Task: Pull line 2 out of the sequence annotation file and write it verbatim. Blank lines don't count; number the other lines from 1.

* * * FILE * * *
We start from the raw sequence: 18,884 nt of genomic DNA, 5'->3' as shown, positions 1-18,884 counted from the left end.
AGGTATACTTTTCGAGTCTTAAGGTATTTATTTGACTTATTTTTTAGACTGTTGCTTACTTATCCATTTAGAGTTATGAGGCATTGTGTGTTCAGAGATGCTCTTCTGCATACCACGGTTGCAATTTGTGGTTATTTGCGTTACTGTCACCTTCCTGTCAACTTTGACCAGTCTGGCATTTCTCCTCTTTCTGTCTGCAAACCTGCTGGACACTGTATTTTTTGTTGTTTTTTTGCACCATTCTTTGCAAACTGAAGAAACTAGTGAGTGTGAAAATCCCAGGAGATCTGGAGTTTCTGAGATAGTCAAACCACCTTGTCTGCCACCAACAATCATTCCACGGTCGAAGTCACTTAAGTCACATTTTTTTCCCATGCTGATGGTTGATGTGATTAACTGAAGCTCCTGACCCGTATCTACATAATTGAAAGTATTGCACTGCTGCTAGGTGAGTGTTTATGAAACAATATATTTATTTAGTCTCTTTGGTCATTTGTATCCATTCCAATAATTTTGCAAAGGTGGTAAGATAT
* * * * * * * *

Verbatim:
AGGTATACTTTTCGAGTCTTAAGGTATTTATTTGACTTATTTTTTAGACTGTTGCTTACTTATCCATTTAGAGTTATGAGGCATTGTGTGTTCAGAGATGCTCTTCTGCATACCACGGTTGCAATTTGTGGTTATTTGCGTTACTGTCACCTTCCTGTCAACTTTGACCAGTCTGGCATTTCTCCTCTTTCTGTCTGCAAACCTGCTGGACACTGTATTTTTTGTTGTTTTTTTGCACCATTCTTTGCAAACTGAAGAAACTAGTGAGTGTGAAAATCCCAGGAGATCTGGAGTTTCTGAGATAGTCAAACCACCTTGTCTGCCACCAACAATCATTCCACGGTCGAAGTCACTTAAGTCACATTTTTTTCCCATGCTGATGGTTGATGTGATTAACTGAAGCTCCTGACCCGTATCTACATAATTGAAAGTATTGCACTGCTGCTAGGTGAGTGTTTATGAAACAATATATTTATTTAGTCTCTTTGGTCATTTGTATCCATTCCAATAATTTTGCAAAGGTGGTAAGATAT